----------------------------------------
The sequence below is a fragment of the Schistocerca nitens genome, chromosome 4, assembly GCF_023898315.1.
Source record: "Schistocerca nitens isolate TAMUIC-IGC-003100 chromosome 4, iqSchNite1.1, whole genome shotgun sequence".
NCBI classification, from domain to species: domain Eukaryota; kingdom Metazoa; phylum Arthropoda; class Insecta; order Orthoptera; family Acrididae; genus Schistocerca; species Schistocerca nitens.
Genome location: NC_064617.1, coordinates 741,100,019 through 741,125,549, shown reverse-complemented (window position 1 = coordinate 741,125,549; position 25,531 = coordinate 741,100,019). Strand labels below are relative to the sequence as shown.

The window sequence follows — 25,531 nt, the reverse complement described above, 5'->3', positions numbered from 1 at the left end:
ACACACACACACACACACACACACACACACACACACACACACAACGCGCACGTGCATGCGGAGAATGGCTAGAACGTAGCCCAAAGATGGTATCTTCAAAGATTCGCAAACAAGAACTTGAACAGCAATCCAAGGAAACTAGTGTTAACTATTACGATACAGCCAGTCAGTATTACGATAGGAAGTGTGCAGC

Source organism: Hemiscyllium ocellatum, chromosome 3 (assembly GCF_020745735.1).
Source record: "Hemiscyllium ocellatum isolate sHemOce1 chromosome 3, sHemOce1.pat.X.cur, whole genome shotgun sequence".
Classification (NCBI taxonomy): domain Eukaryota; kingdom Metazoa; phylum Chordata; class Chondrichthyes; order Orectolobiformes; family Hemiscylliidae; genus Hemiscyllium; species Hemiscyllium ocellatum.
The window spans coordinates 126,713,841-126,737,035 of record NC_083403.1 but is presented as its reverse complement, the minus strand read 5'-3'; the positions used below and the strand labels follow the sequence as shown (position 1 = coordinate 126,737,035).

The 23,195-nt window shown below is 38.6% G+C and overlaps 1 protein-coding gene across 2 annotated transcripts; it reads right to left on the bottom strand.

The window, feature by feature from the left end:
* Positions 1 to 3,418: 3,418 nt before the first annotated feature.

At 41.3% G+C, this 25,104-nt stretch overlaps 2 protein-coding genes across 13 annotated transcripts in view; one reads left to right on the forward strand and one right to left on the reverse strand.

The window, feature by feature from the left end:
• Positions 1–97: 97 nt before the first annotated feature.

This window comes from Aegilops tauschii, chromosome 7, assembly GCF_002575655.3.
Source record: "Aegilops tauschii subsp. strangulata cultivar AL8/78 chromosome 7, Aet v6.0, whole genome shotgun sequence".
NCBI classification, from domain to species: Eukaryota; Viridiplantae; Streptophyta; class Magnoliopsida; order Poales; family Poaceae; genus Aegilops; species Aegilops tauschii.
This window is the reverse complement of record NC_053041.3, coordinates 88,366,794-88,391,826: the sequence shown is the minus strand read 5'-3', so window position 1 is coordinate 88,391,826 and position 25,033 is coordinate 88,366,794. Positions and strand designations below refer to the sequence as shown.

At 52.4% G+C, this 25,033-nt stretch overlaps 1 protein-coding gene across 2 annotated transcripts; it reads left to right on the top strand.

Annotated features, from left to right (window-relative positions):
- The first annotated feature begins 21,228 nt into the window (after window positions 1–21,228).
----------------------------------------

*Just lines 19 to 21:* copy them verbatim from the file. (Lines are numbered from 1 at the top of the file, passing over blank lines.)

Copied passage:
NCBI classification, from domain to species: Eukaryota; Viridiplantae; Streptophyta; class Magnoliopsida; order Poales; family Poaceae; genus Aegilops; species Aegilops tauschii.
This window is the reverse complement of record NC_053041.3, coordinates 88,366,794-88,391,826: the sequence shown is the minus strand read 5'-3', so window position 1 is coordinate 88,391,826 and position 25,033 is coordinate 88,366,794. Positions and strand designations below refer to the sequence as shown.

At 52.4% G+C, this 25,033-nt stretch overlaps 1 protein-coding gene across 2 annotated transcripts; it reads left to right on the top strand.